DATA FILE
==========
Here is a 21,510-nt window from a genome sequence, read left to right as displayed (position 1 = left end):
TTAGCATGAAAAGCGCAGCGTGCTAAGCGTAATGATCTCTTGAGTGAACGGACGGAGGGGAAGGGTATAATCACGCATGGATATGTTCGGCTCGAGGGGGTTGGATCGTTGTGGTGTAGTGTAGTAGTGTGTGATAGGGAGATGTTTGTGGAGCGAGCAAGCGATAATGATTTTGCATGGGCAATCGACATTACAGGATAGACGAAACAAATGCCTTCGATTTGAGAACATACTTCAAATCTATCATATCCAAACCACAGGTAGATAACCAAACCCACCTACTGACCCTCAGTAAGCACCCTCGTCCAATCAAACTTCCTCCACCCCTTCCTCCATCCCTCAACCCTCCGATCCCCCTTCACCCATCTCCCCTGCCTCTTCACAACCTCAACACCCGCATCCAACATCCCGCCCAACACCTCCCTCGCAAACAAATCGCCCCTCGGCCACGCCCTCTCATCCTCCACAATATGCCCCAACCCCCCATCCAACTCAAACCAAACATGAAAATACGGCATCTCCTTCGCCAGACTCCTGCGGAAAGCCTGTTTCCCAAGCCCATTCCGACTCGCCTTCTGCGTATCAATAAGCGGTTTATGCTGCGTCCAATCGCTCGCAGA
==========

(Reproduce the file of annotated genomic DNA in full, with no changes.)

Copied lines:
Here is a 21,510-nt window from a genome sequence, read left to right as displayed (position 1 = left end):
TTAGCATGAAAAGCGCAGCGTGCTAAGCGTAATGATCTCTTGAGTGAACGGACGGAGGGGAAGGGTATAATCACGCATGGATATGTTCGGCTCGAGGGGGTTGGATCGTTGTGGTGTAGTGTAGTAGTGTGTGATAGGGAGATGTTTGTGGAGCGAGCAAGCGATAATGATTTTGCATGGGCAATCGACATTACAGGATAGACGAAACAAATGCCTTCGATTTGAGAACATACTTCAAATCTATCATATCCAAACCACAGGTAGATAACCAAACCCACCTACTGACCCTCAGTAAGCACCCTCGTCCAATCAAACTTCCTCCACCCCTTCCTCCATCCCTCAACCCTCCGATCCCCCTTCACCCATCTCCCCTGCCTCTTCACAACCTCAACACCCGCATCCAACATCCCGCCCAACACCTCCCTCGCAAACAAATCGCCCCTCGGCCACGCCCTCTCATCCTCCACAATATGCCCCAACCCCCCATCCAACTCAAACCAAACATGAAAATACGGCATCTCCTTCGCCAGACTCCTGCGGAAAGCCTGTTTCCCAAGCCCATTCCGACTCGCCTTCTGCGTATCAATAAGCGGTTTATGCTGCGTCCAATCGCTCGCAGA